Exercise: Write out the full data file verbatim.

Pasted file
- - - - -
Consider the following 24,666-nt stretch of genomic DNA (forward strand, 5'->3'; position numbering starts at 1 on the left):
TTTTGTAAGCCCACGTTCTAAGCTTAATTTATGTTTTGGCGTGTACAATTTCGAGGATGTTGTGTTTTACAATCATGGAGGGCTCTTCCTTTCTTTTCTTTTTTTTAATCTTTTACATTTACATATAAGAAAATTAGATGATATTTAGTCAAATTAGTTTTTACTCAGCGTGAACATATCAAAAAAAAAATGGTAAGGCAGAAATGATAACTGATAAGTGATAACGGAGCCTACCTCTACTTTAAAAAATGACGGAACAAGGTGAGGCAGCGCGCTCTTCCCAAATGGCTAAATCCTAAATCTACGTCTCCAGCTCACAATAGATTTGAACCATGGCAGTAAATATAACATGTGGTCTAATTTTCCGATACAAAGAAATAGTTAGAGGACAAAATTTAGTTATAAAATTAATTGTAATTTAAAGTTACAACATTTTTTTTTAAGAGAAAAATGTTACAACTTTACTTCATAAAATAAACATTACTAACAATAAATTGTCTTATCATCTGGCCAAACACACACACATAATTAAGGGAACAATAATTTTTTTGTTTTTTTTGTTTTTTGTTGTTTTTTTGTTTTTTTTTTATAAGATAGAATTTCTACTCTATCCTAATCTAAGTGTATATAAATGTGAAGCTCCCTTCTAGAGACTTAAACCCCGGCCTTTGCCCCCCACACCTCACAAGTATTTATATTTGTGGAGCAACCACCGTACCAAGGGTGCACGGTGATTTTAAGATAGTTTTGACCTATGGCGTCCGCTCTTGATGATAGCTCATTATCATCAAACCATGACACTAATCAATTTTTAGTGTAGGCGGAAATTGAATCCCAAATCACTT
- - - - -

Consider the following 24,666-nt stretch of genomic DNA (forward strand, 5'->3'; position numbering starts at 1 on the left):
TTTTGTAAGCCCACGTTCTAAGCTTAATTTATGTTTTGGCGTGTACAATTTCGAGGATGTTGTGTTTTACAATCATGGAGGGCTCTTCCTTTCTTTTCTTTTTTTTAATCTTTTACATTTACATATAAGAAAATTAGATGATATTTAGTCAAATTAGTTTTTACTCAGCGTGAACATATCAAAAAAAAAATGGTAAGGCAGAAATGATAACTGATAAGTGATAACGGAGCCTACCTCTACTTTAAAAAATGACGGAACAAGGTGAGGCAGCGCGCTCTTCCCAAATGGCTAAATCCTAAATCTACGTCTCCAGCTCACAATAGATTTGAACCATGGCAGTAAATATAACATGTGGTCTAATTTTCCGATACAAAGAAATAGTTAGAGGACAAAATTTAGTTATAAAATTAATTGTAATTTAAAGTTACAACATTTTTTTTTAAGAGAAAAATGTTACAACTTTACTTCATAAAATAAACATTACTAACAATAAATTGTCTTATCATCTGGCCAAACACACACACATAATTAAGGGAACAATAATTTTTTTGTTTTTTTTGTTTTTTGTTGTTTTTTTGTTTTTTTTTTATAAGATAGAATTTCTACTCTATCCTAATCTAAGTGTATATAAATGTGAAGCTCCCTTCTAGAGACTTAAACCCCGGCCTTTGCCCCCCACACCTCACAAGTATTTATATTTGTGGAGCAACCACCGTACCAAGGGTGCACGGTGATTTTAAGATAGTTTTGACCTATGGCGTCCGCTCTTGATGATAGCTCATTATCATCAAACCATGACACTAATCAATTTTTAGTGTAGGCGGAAATTGAATCCCAAATCACTT